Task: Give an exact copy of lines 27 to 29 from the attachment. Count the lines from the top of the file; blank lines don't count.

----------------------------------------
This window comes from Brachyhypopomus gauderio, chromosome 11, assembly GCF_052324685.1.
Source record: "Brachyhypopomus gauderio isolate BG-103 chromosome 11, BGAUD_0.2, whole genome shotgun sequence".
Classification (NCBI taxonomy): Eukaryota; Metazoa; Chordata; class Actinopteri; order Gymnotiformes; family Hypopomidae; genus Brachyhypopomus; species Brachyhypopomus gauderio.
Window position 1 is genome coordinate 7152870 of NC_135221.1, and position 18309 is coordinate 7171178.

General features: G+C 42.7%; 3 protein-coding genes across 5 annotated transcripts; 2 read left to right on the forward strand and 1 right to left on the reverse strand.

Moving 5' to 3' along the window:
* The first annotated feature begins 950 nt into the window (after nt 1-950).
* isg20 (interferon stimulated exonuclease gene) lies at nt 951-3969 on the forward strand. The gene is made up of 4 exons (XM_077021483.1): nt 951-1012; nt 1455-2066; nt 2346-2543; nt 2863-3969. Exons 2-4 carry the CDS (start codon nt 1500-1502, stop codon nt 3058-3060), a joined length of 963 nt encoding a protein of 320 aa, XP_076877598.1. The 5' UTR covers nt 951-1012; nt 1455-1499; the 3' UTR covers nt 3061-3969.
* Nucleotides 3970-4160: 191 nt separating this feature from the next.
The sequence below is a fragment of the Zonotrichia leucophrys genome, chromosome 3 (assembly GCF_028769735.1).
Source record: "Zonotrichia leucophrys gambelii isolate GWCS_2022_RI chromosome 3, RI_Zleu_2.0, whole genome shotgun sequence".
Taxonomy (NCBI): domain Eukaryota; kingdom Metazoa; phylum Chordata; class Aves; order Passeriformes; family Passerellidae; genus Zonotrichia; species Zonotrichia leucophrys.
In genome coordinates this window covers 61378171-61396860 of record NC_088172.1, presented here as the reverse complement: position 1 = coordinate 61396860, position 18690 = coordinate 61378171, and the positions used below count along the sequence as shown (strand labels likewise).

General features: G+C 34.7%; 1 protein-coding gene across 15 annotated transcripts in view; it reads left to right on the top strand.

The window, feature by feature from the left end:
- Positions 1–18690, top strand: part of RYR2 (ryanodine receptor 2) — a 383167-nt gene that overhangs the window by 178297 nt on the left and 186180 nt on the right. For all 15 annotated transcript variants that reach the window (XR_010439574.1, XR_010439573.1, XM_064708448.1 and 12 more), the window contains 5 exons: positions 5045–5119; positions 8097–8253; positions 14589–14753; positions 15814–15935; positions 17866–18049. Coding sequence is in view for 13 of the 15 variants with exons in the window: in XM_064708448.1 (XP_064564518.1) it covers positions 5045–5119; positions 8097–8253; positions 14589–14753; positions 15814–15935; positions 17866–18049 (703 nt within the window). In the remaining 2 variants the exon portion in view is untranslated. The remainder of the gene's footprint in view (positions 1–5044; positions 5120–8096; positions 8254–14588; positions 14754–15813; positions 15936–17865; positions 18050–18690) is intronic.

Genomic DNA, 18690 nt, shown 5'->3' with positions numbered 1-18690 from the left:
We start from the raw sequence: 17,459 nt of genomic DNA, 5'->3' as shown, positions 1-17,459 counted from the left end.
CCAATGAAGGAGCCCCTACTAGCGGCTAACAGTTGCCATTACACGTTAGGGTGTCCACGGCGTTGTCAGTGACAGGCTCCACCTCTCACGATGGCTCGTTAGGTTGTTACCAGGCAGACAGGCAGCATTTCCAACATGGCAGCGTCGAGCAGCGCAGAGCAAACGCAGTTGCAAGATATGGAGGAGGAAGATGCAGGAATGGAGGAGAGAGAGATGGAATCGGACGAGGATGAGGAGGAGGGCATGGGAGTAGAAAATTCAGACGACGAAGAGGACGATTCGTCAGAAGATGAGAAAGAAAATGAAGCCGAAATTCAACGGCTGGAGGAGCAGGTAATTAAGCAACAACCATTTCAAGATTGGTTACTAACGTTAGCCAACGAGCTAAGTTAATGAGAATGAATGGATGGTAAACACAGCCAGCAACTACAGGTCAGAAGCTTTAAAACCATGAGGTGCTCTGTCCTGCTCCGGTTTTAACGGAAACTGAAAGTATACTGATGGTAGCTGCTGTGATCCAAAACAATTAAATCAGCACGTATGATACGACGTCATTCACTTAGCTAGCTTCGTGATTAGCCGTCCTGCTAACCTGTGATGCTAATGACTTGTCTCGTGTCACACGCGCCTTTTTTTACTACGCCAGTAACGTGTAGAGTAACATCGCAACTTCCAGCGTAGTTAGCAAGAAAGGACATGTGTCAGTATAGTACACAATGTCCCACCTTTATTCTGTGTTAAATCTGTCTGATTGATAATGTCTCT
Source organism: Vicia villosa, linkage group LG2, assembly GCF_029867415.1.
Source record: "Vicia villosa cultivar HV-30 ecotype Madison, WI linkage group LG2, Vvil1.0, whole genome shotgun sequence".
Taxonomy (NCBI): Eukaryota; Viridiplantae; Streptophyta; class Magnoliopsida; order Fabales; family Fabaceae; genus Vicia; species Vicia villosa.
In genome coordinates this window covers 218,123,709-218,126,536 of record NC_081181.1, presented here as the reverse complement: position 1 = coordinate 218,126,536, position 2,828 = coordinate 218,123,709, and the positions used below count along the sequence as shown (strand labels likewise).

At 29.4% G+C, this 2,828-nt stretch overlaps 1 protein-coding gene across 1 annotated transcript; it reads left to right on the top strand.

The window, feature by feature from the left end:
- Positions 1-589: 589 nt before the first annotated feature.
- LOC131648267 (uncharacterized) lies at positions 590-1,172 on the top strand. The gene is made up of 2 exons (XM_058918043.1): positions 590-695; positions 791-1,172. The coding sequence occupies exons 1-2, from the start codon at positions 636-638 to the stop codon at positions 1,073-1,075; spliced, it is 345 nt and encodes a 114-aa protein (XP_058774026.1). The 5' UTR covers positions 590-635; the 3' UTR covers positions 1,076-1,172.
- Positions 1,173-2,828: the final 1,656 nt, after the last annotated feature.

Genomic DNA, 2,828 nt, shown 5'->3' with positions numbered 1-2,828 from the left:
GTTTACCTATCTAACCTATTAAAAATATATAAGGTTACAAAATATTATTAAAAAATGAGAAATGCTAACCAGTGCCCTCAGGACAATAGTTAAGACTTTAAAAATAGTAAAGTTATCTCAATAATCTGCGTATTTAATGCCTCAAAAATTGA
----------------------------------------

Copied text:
- LOC131648267 (uncharacterized) lies at positions 590-1,172 on the top strand. The gene is made up of 2 exons (XM_058918043.1): positions 590-695; positions 791-1,172. The coding sequence occupies exons 1-2, from the start codon at positions 636-638 to the stop codon at positions 1,073-1,075; spliced, it is 345 nt and encodes a 114-aa protein (XP_058774026.1). The 5' UTR covers positions 590-635; the 3' UTR covers positions 1,076-1,172.
- Positions 1,173-2,828: the final 1,656 nt, after the last annotated feature.

Genomic DNA, 2,828 nt, shown 5'->3' with positions numbered 1-2,828 from the left: